However, DBA has definitive technical support with its price above a 50-day and 200-day moving average. Its 50-day trendline also moved above its 200-day trendline... which technical folks really love to see.
A simplistic assessment on why DBA is a strong investment goes something like this: People have to eat, don't they. Yet that's the same type of simplicity that led people to bid up California real estate (e.g., They're not creating any more coastline, etc.). It's also the same type of conformity that led others to stay long in the crude oil collapse (People still have to drive, don't they?).
What about true supply and demand with respect to agricultural commodities? Consider China. In spite of a global economic slowdown, their soybean imports rose 30% in Q1. China imported 30% more beans in the heart of the meltdown over a far calmer period in Q1 2008?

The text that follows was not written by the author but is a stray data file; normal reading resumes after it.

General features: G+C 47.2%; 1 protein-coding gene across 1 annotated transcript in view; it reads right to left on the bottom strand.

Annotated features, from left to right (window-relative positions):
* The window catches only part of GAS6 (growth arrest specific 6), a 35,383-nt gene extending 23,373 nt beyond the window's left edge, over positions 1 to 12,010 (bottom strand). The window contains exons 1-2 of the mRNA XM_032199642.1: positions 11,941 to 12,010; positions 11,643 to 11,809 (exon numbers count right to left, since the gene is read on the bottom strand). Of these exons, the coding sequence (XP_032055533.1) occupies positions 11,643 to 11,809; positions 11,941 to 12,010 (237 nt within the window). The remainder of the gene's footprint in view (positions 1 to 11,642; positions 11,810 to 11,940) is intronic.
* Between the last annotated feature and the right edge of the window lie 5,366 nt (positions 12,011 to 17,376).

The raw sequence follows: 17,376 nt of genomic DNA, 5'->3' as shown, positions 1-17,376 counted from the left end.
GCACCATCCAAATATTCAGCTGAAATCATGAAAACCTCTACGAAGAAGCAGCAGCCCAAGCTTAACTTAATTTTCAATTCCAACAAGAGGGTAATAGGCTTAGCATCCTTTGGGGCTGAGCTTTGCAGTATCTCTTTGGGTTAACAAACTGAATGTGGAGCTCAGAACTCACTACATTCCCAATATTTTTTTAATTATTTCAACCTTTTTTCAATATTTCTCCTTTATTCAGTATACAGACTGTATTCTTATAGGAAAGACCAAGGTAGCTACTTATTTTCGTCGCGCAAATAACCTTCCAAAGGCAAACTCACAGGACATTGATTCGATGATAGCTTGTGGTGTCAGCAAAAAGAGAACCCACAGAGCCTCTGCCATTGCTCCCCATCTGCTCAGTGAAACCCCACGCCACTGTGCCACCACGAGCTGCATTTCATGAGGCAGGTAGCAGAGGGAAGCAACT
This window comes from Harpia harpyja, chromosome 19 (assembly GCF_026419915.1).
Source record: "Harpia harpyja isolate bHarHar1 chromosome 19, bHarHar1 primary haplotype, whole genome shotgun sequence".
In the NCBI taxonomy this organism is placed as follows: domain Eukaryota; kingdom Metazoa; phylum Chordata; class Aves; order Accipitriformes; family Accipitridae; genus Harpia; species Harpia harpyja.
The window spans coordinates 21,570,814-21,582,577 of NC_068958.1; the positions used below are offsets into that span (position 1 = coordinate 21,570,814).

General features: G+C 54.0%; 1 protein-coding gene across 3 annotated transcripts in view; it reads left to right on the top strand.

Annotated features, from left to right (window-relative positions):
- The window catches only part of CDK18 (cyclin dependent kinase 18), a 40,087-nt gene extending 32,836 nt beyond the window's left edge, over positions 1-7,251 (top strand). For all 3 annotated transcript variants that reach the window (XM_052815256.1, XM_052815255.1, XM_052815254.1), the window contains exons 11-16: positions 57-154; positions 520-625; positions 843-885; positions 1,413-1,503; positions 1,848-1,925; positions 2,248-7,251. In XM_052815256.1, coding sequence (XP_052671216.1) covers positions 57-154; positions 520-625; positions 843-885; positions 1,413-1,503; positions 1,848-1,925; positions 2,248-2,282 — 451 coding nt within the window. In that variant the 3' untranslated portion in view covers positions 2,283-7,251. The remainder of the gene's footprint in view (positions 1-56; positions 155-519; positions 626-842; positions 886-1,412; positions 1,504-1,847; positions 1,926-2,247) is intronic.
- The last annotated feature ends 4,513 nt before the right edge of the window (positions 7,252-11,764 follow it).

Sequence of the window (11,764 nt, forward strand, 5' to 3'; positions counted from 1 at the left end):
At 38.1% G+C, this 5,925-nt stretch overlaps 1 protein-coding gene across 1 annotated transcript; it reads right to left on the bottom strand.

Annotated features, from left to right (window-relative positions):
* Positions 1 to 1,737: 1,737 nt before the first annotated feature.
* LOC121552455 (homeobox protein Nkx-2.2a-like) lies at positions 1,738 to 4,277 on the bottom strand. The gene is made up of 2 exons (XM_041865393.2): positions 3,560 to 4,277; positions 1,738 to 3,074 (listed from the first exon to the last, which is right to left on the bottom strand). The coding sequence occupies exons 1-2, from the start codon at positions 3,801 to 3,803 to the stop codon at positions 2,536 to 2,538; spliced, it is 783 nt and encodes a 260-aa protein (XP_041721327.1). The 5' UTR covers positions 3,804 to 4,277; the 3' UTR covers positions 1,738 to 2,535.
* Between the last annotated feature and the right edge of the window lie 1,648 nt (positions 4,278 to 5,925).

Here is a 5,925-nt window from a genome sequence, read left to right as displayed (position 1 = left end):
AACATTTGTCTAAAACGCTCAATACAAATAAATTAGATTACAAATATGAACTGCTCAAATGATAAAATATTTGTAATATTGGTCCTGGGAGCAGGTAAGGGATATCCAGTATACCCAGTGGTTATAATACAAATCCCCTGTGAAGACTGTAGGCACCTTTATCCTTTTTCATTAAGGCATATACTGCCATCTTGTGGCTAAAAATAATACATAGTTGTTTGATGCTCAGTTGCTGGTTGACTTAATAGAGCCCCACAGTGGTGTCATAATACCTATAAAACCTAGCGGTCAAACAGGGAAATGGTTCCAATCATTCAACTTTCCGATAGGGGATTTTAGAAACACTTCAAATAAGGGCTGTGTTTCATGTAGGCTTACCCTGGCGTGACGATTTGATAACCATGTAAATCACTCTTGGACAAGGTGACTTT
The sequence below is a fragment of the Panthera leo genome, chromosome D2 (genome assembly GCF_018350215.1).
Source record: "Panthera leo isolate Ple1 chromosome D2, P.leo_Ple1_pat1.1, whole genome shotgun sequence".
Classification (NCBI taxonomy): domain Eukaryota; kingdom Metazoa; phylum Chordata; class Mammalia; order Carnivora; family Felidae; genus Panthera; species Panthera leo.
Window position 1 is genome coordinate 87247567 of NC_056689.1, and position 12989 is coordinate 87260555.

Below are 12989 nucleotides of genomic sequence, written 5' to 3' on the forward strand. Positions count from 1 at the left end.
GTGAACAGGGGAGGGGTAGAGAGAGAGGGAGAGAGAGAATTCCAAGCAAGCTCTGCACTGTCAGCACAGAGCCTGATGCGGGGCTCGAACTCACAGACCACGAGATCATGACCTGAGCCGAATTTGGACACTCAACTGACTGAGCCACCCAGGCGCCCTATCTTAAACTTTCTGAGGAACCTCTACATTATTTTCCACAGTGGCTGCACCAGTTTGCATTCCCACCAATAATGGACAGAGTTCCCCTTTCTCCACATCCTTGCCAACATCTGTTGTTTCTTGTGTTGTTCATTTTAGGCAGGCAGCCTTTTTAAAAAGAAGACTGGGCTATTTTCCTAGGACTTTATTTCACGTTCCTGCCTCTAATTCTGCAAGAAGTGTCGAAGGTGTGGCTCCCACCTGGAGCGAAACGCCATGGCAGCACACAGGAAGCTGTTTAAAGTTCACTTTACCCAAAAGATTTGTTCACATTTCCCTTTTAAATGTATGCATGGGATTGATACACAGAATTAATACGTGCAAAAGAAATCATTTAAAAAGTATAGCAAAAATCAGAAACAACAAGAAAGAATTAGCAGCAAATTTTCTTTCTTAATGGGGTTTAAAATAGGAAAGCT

In truth, the demand comes from government policy. China is stockpiling corn, wheat and soybeans, allowing local Chinese ag prices to be kept at higher levels than international prices. Sounds eerily similar to the way the U.S. government has supported American farmers.
Of course, there's another way to look at China's stockpiling rather than seeing it as an abundance of supply. In fact, China has announced that they are building vast numbers of additional storage facilities for grains, which suggests that grain demand is quite vibrant.
Outside of China, soybean stockpiling is quite low. Prices could surge on just about any shock to the supply. Meanwhile, corn and wheat could deal with lower crop yields later this summer, and these products are always susceptible to dampness-related calamities.